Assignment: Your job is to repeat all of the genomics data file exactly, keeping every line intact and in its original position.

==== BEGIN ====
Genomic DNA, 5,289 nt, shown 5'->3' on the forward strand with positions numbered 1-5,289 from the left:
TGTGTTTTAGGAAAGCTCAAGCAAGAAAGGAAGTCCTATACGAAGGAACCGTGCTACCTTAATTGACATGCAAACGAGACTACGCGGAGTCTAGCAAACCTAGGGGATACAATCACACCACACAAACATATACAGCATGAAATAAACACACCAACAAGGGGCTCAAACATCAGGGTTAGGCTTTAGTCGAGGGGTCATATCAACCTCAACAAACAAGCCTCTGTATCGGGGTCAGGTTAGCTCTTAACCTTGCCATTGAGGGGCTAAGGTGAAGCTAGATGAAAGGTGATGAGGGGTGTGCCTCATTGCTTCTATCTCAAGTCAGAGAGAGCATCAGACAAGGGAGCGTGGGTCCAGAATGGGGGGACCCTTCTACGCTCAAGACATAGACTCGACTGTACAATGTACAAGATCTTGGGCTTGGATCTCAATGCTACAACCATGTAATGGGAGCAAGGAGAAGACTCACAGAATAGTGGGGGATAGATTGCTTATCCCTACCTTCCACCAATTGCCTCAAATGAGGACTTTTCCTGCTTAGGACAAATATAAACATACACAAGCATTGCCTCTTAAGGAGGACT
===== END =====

Genomic DNA, 5,289 nt, shown 5'->3' on the forward strand with positions numbered 1-5,289 from the left:
TGTGTTTTAGGAAAGCTCAAGCAAGAAAGGAAGTCCTATACGAAGGAACCGTGCTACCTTAATTGACATGCAAACGAGACTACGCGGAGTCTAGCAAACCTAGGGGATACAATCACACCACACAAACATATACAGCATGAAATAAACACACCAACAAGGGGCTCAAACATCAGGGTTAGGCTTTAGTCGAGGGGTCATATCAACCTCAACAAACAAGCCTCTGTATCGGGGTCAGGTTAGCTCTTAACCTTGCCATTGAGGGGCTAAGGTGAAGCTAGATGAAAGGTGATGAGGGGTGTGCCTCATTGCTTCTATCTCAAGTCAGAGAGAGCATCAGACAAGGGAGCGTGGGTCCAGAATGGGGGGACCCTTCTACGCTCAAGACATAGACTCGACTGTACAATGTACAAGATCTTGGGCTTGGATCTCAATGCTACAACCATGTAATGGGAGCAAGGAGAAGACTCACAGAATAGTGGGGGATAGATTGCTTATCCCTACCTTCCACCAATTGCCTCAAATGAGGACTTTTCCTGCTTAGGACAAATATAAACATACACAAGCATTGCCTCTTAAGGAGGACT